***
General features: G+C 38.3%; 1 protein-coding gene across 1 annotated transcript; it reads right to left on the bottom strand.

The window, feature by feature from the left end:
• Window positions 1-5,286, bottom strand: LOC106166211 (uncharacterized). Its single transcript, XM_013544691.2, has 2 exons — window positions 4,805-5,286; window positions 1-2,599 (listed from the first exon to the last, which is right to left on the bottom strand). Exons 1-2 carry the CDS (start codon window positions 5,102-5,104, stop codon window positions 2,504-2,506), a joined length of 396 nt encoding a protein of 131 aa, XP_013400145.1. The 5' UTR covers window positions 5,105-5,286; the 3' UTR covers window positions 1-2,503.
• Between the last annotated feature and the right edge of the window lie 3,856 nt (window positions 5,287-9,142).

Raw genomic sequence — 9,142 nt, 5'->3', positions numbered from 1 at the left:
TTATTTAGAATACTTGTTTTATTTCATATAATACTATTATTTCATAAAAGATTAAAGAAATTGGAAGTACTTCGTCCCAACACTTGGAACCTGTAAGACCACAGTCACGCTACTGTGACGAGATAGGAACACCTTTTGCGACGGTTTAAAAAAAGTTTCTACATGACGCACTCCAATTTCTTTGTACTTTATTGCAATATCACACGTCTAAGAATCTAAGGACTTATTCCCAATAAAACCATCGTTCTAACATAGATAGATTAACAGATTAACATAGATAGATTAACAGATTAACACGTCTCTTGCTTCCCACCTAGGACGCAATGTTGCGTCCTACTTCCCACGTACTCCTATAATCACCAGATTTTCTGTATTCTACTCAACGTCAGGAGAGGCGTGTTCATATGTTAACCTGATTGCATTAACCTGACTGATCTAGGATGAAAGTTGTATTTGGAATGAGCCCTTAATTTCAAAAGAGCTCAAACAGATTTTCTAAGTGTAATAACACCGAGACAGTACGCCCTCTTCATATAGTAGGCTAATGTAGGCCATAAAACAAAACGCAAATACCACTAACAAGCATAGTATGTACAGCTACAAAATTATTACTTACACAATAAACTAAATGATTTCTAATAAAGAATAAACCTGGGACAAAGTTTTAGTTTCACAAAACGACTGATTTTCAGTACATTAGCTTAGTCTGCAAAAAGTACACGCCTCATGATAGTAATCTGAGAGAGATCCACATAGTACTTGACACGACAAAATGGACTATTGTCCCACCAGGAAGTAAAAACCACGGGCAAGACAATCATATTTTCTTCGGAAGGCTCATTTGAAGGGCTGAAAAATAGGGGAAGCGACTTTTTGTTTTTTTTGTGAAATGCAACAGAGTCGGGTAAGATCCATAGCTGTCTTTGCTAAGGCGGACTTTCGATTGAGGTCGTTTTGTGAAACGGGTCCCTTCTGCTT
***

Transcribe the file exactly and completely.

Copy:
General features: G+C 38.3%; 1 protein-coding gene across 1 annotated transcript; it reads right to left on the bottom strand.

The window, feature by feature from the left end:
• Window positions 1-5,286, bottom strand: LOC106166211 (uncharacterized). Its single transcript, XM_013544691.2, has 2 exons — window positions 4,805-5,286; window positions 1-2,599 (listed from the first exon to the last, which is right to left on the bottom strand). Exons 1-2 carry the CDS (start codon window positions 5,102-5,104, stop codon window positions 2,504-2,506), a joined length of 396 nt encoding a protein of 131 aa, XP_013400145.1. The 5' UTR covers window positions 5,105-5,286; the 3' UTR covers window positions 1-2,503.
• Between the last annotated feature and the right edge of the window lie 3,856 nt (window positions 5,287-9,142).

Raw genomic sequence — 9,142 nt, 5'->3', positions numbered from 1 at the left:
TTATTTAGAATACTTGTTTTATTTCATATAATACTATTATTTCATAAAAGATTAAAGAAATTGGAAGTACTTCGTCCCAACACTTGGAACCTGTAAGACCACAGTCACGCTACTGTGACGAGATAGGAACACCTTTTGCGACGGTTTAAAAAAAGTTTCTACATGACGCACTCCAATTTCTTTGTACTTTATTGCAATATCACACGTCTAAGAATCTAAGGACTTATTCCCAATAAAACCATCGTTCTAACATAGATAGATTAACAGATTAACATAGATAGATTAACAGATTAACACGTCTCTTGCTTCCCACCTAGGACGCAATGTTGCGTCCTACTTCCCACGTACTCCTATAATCACCAGATTTTCTGTATTCTACTCAACGTCAGGAGAGGCGTGTTCATATGTTAACCTGATTGCATTAACCTGACTGATCTAGGATGAAAGTTGTATTTGGAATGAGCCCTTAATTTCAAAAGAGCTCAAACAGATTTTCTAAGTGTAATAACACCGAGACAGTACGCCCTCTTCATATAGTAGGCTAATGTAGGCCATAAAACAAAACGCAAATACCACTAACAAGCATAGTATGTACAGCTACAAAATTATTACTTACACAATAAACTAAATGATTTCTAATAAAGAATAAACCTGGGACAAAGTTTTAGTTTCACAAAACGACTGATTTTCAGTACATTAGCTTAGTCTGCAAAAAGTACACGCCTCATGATAGTAATCTGAGAGAGATCCACATAGTACTTGACACGACAAAATGGACTATTGTCCCACCAGGAAGTAAAAACCACGGGCAAGACAATCATATTTTCTTCGGAAGGCTCATTTGAAGGGCTGAAAAATAGGGGAAGCGACTTTTTGTTTTTTTTGTGAAATGCAACAGAGTCGGGTAAGATCCATAGCTGTCTTTGCTAAGGCGGACTTTCGATTGAGGTCGTTTTGTGAAACGGGTCCCTTCTGCTT